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A New Academic Debate


By Gideon Gil

Several members of the academic community have charged this week that an outsiders committee headed by a Harvard professor which helped to prepare a new CIA estimate on long-range Soviet military objectives was one-sided and that therefore the estimate was biased.

The report claims the Soviets seek military superiority over the United States, several national newspapers have reported over the last few weeks. In past years the CIA had estimated the Soviets were seeking military parity with this country.

The outsiders committee, headed by Richard E. Pipes, Baird Professor of History, was composed of non-CIA experts who hold more pessimistic views of Soviet military goals than the CIA estimators.

Pipes, who served as chairman from August until October, said earlier this week the Soviet Union makes it clear that they seek "global hegemony."

The inclusion in the estimation process of the outsiders committee whose members largely agree with Pipe's view on Soviet military intentions is apparently the reason for the revised estimate.

Bernard T. Feld, a professor of Physics at MIT who has been involved in arms control studies for many years, said this week he tends to "discount" the new CIA estimate because it was prepared by "well-known spokesmen for the American Right."

In addition to Pipes, members of the committee included Paul H. Nitze '28, former deputy Secretary of Defense, a former U.S. ambassador to Moscow, a former member of the U.S. SALT delegation, a RAND corporation expert on Soviet military affairs and several retired high ranking military officers.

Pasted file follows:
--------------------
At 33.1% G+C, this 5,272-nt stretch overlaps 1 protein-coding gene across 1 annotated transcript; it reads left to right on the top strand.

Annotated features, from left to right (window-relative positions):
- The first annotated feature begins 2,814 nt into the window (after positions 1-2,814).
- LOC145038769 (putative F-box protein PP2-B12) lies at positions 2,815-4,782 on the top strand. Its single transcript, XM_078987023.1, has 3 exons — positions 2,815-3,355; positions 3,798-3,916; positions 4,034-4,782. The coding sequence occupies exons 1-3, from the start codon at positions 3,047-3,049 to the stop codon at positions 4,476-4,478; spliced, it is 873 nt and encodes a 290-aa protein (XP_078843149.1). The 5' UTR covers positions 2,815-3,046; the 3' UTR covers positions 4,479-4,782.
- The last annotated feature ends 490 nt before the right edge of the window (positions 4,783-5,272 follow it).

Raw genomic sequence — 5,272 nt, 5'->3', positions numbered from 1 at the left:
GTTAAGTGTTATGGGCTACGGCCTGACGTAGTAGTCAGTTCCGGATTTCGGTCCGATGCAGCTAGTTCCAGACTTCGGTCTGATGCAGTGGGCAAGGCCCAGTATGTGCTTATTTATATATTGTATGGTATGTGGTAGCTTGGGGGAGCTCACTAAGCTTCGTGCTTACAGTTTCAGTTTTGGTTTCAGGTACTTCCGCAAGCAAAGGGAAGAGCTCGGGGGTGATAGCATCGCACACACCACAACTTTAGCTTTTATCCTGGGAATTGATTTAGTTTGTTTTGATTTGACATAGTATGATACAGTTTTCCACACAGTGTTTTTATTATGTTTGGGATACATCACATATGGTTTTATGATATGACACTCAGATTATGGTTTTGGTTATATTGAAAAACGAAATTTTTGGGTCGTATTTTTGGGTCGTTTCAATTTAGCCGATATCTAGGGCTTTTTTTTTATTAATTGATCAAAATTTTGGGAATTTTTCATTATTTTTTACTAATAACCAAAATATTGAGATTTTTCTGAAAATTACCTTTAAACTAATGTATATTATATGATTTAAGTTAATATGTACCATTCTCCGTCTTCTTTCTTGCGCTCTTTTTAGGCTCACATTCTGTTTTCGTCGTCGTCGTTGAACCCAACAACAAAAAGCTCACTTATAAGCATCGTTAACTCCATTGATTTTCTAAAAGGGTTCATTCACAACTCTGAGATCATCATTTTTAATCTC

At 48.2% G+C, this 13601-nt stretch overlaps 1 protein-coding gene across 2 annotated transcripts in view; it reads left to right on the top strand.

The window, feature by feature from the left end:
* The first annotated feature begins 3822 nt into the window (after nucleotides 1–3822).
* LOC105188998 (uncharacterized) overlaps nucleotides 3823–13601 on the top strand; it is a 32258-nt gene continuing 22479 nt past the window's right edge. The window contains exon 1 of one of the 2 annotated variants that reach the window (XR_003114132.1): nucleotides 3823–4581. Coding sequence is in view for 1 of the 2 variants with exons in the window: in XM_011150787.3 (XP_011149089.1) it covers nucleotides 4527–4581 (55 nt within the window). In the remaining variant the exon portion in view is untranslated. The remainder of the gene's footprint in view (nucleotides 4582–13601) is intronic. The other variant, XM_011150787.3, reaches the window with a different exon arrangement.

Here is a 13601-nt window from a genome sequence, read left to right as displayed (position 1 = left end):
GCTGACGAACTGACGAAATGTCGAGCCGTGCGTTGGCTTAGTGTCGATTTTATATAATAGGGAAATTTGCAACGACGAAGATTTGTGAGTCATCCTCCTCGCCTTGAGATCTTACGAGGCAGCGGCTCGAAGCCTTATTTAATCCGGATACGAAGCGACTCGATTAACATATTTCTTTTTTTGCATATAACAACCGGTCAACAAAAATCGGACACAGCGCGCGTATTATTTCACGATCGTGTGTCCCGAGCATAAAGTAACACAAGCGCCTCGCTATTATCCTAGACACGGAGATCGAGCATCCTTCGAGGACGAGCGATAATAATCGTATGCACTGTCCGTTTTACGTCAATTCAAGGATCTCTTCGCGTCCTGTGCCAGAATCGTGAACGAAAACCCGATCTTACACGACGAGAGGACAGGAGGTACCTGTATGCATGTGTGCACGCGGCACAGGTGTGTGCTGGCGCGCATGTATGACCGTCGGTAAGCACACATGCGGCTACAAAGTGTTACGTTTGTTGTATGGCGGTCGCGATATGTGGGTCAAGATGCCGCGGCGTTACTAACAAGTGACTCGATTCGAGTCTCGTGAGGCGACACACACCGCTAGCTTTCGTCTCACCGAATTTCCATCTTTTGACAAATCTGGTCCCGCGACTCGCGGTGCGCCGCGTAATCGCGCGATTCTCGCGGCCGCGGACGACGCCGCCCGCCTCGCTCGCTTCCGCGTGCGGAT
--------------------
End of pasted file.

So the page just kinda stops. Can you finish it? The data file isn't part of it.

Pipes said the CIA sought criticism from the outsiders committee like a business would seek criticism from a consulting firm. The committee looked at the facts without bias, Pipes added.

George B. Kistiakowsky, Lawrence Professor of Chemistry Emeritus who was special assistant for science and technology for President Eisenhower, called the estimate a "red herring" earlier this week.

He cited other "red herrings" which have been made in previous years including a National Security Council memorandum prepared in the late 1940s by Nitze which said the Soviets were headed for world conquest.

Kistiakowsky also mentioned reports of bomber and missile gaps in the 1950s, the Gaither study, which claimed the Soviet Union would have military superiority by 1960, and a report issued during the Kennedy administration which said the Soviets were building air raid shelters across the country.

Though the CIA estimate has not been officially released it was leaked to the press as early as October, 1976. Recent speculation suggests the report was leaked intentionally to place pressure on President-elect Carter during the campaign.

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